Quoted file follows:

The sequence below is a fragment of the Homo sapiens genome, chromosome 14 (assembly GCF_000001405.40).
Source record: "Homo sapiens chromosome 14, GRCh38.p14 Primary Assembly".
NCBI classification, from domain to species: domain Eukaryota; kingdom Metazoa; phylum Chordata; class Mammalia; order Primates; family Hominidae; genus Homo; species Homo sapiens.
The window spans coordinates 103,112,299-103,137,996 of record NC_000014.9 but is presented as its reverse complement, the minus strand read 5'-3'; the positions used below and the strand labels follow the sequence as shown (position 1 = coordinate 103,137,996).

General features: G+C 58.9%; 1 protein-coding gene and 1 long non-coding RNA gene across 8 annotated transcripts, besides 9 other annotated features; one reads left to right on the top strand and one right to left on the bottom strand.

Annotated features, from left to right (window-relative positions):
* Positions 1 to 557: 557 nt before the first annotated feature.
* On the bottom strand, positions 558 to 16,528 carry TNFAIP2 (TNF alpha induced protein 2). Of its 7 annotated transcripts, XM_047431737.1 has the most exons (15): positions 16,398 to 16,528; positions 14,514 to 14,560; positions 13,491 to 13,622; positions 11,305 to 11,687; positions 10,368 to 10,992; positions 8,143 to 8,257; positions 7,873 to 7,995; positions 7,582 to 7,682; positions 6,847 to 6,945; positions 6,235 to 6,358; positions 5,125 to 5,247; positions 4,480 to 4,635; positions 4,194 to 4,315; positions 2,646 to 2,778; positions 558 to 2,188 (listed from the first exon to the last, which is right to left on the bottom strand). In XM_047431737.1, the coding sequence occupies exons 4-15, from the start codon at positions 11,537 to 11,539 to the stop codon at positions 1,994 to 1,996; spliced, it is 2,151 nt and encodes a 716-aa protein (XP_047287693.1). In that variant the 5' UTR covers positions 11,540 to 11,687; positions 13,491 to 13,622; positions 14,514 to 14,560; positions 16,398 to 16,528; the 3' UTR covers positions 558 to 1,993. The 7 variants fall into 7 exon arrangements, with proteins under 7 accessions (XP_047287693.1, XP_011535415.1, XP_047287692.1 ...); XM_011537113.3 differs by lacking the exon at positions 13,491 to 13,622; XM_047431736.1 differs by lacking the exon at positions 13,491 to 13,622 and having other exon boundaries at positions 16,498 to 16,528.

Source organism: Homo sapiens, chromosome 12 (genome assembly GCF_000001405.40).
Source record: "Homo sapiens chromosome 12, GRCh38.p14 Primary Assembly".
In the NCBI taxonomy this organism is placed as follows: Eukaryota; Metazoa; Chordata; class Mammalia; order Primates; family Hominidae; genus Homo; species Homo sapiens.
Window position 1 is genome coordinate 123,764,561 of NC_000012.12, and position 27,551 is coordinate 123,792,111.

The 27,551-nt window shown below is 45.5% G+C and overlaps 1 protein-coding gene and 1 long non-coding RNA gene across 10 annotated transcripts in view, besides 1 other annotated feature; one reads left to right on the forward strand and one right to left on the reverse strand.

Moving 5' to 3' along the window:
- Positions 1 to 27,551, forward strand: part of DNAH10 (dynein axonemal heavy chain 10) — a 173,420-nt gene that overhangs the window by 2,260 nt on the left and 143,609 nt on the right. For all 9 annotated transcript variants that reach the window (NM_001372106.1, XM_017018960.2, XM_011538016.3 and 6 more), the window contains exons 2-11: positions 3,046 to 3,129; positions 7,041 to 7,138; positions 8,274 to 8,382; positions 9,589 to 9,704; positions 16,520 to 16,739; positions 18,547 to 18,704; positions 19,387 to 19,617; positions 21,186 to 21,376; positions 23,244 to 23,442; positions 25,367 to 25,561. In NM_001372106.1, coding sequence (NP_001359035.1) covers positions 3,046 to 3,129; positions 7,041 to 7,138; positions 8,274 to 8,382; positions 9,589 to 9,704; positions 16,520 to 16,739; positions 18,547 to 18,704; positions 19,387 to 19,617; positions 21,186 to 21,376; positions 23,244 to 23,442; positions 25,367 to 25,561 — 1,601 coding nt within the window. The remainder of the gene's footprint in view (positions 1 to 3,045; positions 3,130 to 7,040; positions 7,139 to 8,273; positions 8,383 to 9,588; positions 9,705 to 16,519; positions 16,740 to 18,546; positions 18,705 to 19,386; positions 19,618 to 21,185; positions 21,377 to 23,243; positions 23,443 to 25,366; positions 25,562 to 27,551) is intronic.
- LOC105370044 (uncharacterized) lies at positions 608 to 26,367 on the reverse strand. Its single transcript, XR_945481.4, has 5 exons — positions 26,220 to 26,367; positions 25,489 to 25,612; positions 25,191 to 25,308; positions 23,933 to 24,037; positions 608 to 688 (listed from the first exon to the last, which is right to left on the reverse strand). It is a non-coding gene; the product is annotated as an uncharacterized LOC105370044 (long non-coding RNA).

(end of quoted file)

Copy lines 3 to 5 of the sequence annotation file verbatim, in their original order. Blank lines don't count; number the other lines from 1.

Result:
NCBI classification, from domain to species: domain Eukaryota; kingdom Metazoa; phylum Chordata; class Mammalia; order Primates; family Hominidae; genus Homo; species Homo sapiens.
The window spans coordinates 103,112,299-103,137,996 of record NC_000014.9 but is presented as its reverse complement, the minus strand read 5'-3'; the positions used below and the strand labels follow the sequence as shown (position 1 = coordinate 103,137,996).

General features: G+C 58.9%; 1 protein-coding gene and 1 long non-coding RNA gene across 8 annotated transcripts, besides 9 other annotated features; one reads left to right on the top strand and one right to left on the bottom strand.